Kim Jong-un got that point long ago. So did the mullahs in Tehran, nowadays besties with Putin, who are permanently on the verge of nuclear "breakout." China is adding to its arsenal as fast as it can. India and Pakistan may well conclude that they, too, need more or more modern nukes, as could Israel.
South Korea, Japan and Taiwan could start doubting their safety under the American nuclear umbrella and get their own warheads. Turkey, Saudi Arabia and others — with an eye to Iran, Russia and Israel — may do the same.
In the European Union, countries such as Poland or Finland that feel directly threatened by Russia may decide that they, too, need atomic deterrents. Macron, with his musings this month, inadvertently helped make that case. By ruling out French retaliation on behalf of other Europeans, he put paid to any notions of extending the French force de frappe to protect the whole EU. Even the Germans are talking more seriously about building a national arsenal.
And then there are all the other rogue nations with their tinpot dictators, those already on the map and those yet to emerge from tomorrow's failed states. They'll all want to play with fission. Add the specter of non-state actors such as terrorist organizations getting their hands on these bombs, and the dystopia is complete.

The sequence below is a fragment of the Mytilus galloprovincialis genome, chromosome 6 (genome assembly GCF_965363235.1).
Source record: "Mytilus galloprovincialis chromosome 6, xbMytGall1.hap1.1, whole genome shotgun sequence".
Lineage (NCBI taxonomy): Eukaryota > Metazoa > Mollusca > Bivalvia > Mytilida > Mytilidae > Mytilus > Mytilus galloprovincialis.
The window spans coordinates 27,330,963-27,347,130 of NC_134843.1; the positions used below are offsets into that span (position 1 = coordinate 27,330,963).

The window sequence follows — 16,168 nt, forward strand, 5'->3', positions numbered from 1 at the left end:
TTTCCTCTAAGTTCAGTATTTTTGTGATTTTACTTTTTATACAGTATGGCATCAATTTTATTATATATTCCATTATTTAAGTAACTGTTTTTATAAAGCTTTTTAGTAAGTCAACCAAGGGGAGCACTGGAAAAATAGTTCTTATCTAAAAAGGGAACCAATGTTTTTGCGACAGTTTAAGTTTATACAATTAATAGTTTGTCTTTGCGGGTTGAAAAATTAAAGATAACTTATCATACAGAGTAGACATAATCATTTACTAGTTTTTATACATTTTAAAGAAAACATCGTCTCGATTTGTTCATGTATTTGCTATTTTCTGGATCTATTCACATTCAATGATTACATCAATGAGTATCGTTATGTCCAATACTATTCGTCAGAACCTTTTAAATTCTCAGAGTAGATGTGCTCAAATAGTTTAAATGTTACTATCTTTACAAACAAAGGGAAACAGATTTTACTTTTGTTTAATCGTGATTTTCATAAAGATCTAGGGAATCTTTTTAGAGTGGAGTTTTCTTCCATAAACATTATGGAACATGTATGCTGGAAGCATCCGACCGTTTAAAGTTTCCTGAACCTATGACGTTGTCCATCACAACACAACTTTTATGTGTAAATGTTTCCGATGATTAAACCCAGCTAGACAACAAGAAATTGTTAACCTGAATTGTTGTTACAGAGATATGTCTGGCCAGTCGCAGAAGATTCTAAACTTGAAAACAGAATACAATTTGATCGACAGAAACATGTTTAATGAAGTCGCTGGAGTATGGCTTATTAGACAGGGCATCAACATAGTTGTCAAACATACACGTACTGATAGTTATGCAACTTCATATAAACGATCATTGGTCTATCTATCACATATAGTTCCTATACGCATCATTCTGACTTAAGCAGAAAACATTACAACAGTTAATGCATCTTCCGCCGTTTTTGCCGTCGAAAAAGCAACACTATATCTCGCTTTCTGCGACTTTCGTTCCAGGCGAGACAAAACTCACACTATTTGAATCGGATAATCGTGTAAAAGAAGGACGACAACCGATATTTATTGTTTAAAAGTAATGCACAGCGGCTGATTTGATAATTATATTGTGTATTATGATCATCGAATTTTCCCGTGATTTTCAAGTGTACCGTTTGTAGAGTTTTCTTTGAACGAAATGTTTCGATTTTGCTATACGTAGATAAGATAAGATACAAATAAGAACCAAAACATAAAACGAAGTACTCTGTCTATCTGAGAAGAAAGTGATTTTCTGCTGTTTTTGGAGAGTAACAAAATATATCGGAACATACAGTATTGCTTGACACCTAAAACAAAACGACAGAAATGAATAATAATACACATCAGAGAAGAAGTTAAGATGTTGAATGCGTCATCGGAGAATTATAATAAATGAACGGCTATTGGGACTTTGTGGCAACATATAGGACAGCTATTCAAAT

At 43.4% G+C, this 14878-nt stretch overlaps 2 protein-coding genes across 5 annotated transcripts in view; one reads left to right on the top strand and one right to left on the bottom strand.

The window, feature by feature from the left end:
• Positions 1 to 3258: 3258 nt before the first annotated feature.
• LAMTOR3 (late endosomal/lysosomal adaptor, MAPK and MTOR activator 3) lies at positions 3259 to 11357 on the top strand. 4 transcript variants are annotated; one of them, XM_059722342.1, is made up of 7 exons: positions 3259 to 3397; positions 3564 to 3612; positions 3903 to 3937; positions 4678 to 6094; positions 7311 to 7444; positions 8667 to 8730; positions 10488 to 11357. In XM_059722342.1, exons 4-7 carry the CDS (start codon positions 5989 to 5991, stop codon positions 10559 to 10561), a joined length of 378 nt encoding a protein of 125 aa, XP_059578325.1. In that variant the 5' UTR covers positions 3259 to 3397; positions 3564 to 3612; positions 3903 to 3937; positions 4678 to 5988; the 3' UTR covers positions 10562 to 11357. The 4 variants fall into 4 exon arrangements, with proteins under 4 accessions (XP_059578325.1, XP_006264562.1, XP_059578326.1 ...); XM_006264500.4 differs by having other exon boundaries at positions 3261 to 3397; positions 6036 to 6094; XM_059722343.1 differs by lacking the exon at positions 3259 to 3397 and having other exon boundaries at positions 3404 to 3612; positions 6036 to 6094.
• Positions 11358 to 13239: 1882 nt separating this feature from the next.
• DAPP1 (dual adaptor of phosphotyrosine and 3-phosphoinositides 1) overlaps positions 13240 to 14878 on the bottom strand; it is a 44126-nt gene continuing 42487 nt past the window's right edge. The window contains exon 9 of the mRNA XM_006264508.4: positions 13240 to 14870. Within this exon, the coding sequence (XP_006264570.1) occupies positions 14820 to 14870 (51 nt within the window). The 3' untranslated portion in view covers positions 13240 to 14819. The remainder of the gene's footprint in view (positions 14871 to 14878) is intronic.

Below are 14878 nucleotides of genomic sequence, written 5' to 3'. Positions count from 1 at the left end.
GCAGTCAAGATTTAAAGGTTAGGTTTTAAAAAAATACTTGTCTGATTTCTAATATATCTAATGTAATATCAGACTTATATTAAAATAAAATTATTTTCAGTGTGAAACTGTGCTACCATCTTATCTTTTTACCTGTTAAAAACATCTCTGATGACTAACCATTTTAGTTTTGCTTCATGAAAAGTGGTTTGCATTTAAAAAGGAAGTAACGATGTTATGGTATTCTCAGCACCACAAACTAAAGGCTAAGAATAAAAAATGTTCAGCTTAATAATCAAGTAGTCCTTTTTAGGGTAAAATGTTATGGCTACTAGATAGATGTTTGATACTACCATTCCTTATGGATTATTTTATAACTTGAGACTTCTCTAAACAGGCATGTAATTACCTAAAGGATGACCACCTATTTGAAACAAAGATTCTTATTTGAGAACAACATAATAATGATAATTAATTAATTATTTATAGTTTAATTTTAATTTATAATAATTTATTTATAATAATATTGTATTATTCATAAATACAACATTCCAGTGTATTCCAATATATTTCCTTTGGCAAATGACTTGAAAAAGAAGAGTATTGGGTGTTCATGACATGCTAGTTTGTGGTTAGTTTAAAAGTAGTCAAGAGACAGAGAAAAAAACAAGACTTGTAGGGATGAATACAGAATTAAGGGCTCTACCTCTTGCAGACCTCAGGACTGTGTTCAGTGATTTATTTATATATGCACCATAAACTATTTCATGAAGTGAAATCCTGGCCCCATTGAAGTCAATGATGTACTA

The problem is not merely the rising number of nuclear weapons or their increasing variety, from low-yield "tactical" to high-yield "strategic" and everything in between. It's that this proliferation also necessitates complete rewrites of the nuclear powers' so-called "postures," the strategic roles these countries publicly assign to their arsenals as a way of telegraphing their intentions to adversaries.